- 106.2 g/mol
- Monocyclic aromatic hdrocarbons (MAH)
Compound properties list
|Melting/boiling point|| -94 °C / -136 °C||Liquid|
|Relative density||0.86 g/cm3||Floats on water|
|Vapour pressure||8 mm Hg||Moderately volatile|
|Vapour density||3.7||Denser than air|
|Solubility in water||180 mg/L||Low solubility|
|Henry's law constant||6 x 10-3 atm·m3/mol||Rapid volatilization when dissolved|
|log Koc (Depending on soil or sediment characteristics)||2.2 - 2.7*||Moderate adsorption to organic matter|
At 20 0C, ethylbenzene is a liquid that floats on water and is moderately volatile.
Characterized by its low solubility, it will volatilize rapidly once dissolved and moderately
adsorbs to organic matter. During a spill, this compound will evaporate in part but the majority of
the product will enter into the soil or drain into a waterway. Liquid ethylbenzene can accumulate
along the capillary fringe (groundwater) or form a film on the water's surface which will promote
its solubilization and volatilization. The adsorbed ethylbenzene in the vadose and saturated zones
will take some time to disappear, liberating contamination primarily in either the gaseous but also
in the dissolved state. The resulting plumes (gaseous or dissolved) will be relatively limited in
Ethylbenzene should be handled with care as it is flammable and toxic.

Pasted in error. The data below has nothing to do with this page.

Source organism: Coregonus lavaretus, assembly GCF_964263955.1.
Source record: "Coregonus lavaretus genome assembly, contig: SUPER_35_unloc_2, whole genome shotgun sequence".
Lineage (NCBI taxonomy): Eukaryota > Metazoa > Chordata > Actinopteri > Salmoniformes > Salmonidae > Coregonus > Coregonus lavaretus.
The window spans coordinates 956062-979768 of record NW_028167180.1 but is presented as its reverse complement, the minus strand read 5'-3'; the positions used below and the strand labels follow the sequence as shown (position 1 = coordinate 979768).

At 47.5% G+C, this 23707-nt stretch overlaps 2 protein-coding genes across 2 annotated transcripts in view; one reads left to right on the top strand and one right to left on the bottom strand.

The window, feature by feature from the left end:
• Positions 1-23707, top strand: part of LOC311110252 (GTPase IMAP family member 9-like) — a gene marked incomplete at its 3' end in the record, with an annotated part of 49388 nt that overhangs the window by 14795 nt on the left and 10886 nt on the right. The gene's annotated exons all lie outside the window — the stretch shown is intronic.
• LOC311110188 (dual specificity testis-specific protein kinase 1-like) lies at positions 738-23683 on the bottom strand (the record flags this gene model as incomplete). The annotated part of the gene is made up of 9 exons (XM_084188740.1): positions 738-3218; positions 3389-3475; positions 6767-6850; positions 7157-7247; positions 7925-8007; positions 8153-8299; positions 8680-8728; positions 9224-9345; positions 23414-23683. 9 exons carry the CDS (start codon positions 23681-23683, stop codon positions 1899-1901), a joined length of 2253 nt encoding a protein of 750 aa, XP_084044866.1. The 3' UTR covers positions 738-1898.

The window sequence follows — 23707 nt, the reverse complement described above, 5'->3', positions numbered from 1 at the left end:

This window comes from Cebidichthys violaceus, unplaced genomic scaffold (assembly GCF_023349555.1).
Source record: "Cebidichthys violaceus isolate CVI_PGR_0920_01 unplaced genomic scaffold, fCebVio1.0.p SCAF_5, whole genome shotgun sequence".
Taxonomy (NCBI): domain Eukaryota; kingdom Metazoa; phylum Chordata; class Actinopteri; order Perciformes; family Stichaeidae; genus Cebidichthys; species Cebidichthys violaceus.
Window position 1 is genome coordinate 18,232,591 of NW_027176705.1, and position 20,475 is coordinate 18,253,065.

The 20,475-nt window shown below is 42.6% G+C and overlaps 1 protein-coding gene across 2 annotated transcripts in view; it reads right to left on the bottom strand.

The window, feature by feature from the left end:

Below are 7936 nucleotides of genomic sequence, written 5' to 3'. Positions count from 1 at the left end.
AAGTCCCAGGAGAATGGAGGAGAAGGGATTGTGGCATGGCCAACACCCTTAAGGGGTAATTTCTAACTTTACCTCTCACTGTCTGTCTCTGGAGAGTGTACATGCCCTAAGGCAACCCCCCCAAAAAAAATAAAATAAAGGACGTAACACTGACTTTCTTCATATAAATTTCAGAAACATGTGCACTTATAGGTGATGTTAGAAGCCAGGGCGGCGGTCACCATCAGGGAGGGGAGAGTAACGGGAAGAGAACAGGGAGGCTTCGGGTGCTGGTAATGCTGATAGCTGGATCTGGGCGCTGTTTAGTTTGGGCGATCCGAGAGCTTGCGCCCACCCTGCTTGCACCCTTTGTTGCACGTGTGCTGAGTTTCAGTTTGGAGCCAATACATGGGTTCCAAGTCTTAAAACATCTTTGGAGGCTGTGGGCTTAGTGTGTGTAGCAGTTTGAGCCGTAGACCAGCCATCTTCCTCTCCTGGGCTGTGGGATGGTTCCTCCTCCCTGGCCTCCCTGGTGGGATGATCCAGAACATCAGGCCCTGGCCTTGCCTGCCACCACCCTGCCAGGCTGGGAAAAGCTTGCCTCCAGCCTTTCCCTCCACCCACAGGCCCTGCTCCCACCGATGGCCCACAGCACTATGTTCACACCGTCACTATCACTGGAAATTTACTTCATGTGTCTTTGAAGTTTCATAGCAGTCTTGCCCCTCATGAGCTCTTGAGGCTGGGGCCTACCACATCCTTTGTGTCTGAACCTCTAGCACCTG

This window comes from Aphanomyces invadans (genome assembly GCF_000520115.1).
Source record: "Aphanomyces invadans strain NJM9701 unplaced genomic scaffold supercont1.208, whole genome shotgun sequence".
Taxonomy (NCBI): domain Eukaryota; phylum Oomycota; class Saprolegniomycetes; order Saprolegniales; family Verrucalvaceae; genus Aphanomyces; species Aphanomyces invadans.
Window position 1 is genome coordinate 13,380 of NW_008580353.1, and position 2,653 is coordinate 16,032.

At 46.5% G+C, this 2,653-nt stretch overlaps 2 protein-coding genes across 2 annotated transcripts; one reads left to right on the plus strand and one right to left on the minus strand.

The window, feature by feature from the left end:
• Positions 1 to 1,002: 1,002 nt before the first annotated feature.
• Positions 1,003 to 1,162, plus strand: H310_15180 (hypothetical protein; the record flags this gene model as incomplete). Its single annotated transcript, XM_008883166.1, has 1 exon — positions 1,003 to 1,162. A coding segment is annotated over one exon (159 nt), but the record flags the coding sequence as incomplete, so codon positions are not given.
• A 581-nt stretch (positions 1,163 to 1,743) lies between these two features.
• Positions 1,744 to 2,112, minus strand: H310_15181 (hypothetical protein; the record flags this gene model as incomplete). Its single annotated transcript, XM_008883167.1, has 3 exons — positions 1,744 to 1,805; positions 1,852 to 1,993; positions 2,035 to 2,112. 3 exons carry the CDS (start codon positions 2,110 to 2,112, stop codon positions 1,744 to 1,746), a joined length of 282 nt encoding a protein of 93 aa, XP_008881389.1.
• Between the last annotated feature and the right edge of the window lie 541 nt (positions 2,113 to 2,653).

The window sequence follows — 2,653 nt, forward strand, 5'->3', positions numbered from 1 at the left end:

Ethylbenzene is an aromatic hydrocarbon naturally present in crude petroleum, but it is
primarily produced by reacting benzene with ethylene. Ethylbenzene is widely distributed in the
environment because it is a component of aviation and automotive fuels, used as a solvent, and used
in many chemical manufacturing and production processes. The major industrial use of ethylbenzene is
for styrene production, but it is also used in the manufacture of synthetic rubber, acetophenone,
cellulose acetate, diethylbenzene, and many other chemicals.
Ethylbenzene is an important industrial chemical in terms of volume and releases into the
environment can occur during its manufacture, storage, transportation and processing. The bulk of
releases come from spills of gasoline and other fuels, from the disposal of household products such
as paint, cleaning and degreasing products, varnishes and pesticides, as well as from leaking
underground storage tanks and from the leaching of landfill sites.
Agency for Toxic Substances and Disease Registry (ATSDR). 2007. Toxicological
Profile for Ethylbenzene. U.S. Department of Health and Human Services, Public Health Service,
Georgia, USA. (Viewed March 2010)
Canadian Council of Ministers of the Environment. 1999. Canadian Water Quality Guidelines for
the Protection of Aquatic Life: Ethylbenzene. In: Canadian Environmental Quality Guidelines.
Canadian Council of Ministers of the Environment, Manitoba, Canada. (Viewed March 2010)
Montgomery, John H. 2007. Groundwater Chemicals, Desk Reference, Fourth Edition, CRC
Press, Taylor and Francis Group, Florida, USA.